Whatever Happens In Madrid, Barcelona Will Be The Biggest Match Of The Season

Here we are then, at the beginning of a week that will lead to either glory or despair. It feels like forever since the final whistle went in the match against Wolves and we all felt a little bit deflated but picked ourselves up again in order to send the players off to Madrid with our chants and songs ringing in their ears. The time has felt like it’s dragged almost as much as between the end of one season and the start of the next. I always think international breaks are tedious but my goodness they’re nothing compared to this. Of course, part of the problem is the fear of what comes next. When Liverpool went off on mid-season breaks during the winter the team looked rusty on its return. Back then it was all about Klopp preparing them for the end of the campaign and the results suggest that his preparations worked wonderfully. But what happens if we’re just as sluggish now? Could the final really come down to whether us or Tottenham are looking sharper when the match gets underway? Could it be as simple as which team is better prepared?

That’s what I fear the most, because if it’s just about who is the better team then we should win comfortably and the league table alone tells us that. Yet, at the weekend we all celebrated the Miracle of Istanbul, so Liverpool supporters are more than well-versed in how cup finals can see incredibly unlikely things happen. I believe these players are primed and ready to go, with the manager using this break to get them at the peak of their conditioning rather than over-tired as they were during the winter. Yet what if Virgil van Dijk tweaks a hamstring in the warm-up? What if Mo Salah gets sent off in the first-half, such is his desperation to make up for last year’s Champions League final? There are a myriad of potential nightmare scenarios that could confront us on Saturday evening and I’m not sure I’m emotionally prepared for losing to Spurs. That being said, I’ve also spent the week thinking about it and I’m not sure that even if we win it anything will actually eclipse the performance and result against Barcelona.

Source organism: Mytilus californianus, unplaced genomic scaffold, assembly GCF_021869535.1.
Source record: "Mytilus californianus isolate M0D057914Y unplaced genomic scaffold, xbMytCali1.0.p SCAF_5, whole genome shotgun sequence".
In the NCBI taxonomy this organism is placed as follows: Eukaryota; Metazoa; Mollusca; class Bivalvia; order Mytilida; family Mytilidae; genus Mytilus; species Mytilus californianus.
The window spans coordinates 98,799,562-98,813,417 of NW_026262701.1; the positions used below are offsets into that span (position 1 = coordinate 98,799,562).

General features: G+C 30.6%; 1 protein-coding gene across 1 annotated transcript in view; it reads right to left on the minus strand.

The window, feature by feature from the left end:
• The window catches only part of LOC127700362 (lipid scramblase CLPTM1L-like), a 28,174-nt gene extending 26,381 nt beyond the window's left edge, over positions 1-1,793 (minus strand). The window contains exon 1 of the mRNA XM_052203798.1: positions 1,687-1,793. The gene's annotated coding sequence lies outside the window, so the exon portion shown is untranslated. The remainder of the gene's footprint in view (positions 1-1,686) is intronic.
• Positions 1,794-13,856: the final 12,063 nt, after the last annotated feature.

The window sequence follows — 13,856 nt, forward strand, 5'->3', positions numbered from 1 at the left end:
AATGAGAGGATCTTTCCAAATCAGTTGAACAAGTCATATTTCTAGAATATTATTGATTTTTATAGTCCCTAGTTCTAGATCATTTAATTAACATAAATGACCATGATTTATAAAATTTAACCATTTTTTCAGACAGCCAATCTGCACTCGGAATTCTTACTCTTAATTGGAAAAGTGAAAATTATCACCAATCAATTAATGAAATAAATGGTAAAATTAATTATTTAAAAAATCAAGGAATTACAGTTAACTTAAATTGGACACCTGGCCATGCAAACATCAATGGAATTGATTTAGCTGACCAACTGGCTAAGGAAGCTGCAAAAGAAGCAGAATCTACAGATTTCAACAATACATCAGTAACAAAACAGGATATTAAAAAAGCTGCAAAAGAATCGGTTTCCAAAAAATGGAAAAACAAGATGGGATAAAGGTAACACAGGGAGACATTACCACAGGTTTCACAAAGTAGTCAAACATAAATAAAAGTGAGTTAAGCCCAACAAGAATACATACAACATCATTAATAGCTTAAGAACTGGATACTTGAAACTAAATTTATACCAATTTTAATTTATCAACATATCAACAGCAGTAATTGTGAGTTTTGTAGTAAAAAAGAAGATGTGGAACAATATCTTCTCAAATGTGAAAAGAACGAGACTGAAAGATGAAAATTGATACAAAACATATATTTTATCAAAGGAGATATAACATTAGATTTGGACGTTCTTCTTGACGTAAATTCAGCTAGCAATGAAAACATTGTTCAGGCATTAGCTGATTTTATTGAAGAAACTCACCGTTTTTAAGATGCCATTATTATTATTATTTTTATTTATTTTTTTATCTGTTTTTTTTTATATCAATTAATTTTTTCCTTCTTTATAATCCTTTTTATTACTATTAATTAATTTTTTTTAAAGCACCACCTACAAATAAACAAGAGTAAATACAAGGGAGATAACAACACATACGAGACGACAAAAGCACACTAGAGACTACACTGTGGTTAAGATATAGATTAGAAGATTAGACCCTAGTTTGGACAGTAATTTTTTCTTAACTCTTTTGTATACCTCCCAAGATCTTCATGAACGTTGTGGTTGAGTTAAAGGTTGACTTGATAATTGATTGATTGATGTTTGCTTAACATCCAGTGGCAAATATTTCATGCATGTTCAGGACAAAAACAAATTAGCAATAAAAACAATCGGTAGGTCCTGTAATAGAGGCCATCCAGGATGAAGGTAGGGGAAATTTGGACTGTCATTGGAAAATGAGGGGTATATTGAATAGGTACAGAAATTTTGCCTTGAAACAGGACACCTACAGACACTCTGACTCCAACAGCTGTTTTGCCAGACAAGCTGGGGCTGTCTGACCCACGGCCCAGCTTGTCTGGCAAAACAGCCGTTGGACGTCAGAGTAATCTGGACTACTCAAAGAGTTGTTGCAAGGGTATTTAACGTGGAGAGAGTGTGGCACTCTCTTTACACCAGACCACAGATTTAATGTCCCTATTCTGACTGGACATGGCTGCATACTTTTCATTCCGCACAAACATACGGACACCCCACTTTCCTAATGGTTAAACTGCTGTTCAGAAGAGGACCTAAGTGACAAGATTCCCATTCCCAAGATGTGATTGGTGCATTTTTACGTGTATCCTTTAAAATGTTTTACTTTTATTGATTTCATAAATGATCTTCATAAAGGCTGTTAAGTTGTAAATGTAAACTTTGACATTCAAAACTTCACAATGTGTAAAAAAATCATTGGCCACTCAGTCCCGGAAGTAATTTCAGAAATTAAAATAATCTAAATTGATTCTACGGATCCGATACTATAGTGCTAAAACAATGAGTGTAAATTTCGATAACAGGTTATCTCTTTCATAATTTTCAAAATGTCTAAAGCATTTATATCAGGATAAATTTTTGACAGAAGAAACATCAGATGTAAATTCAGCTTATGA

It’s Better Than All The Other Comebacks

Of course winning the European Cup for the sixth time will be amazing if it happens. It goes without saying that lifting a trophy is the ultimate ambition and if we end up as Champions League winners at the expense of Spurs then it’s an accomplishment to sing about for years to come. I’m not saying that victory in the semi-final will make up for it if we lose to Tottenham on Saturday. Instead, what I’m talking about is the actual performance itself and how the manner of our victory over Barcelona is one of the most impressive things I’ve ever seen. I wasn’t alive for St. Etienne, but that is one of the matches most often talked about in terms of Liverpool’s European comebacks. In that game, though, we were only 1-0 down from the first-leg and we erased that lead after just 42 seconds. In essence, the question after one minute of play was ‘can Liverpool win 2-1 at home?’ In terms of the sheer task at hand, the comeback against Dortmund was far more impressive, being 2-0 down as the half-time whistle was blown and knowing the tie was barely showing a pulse.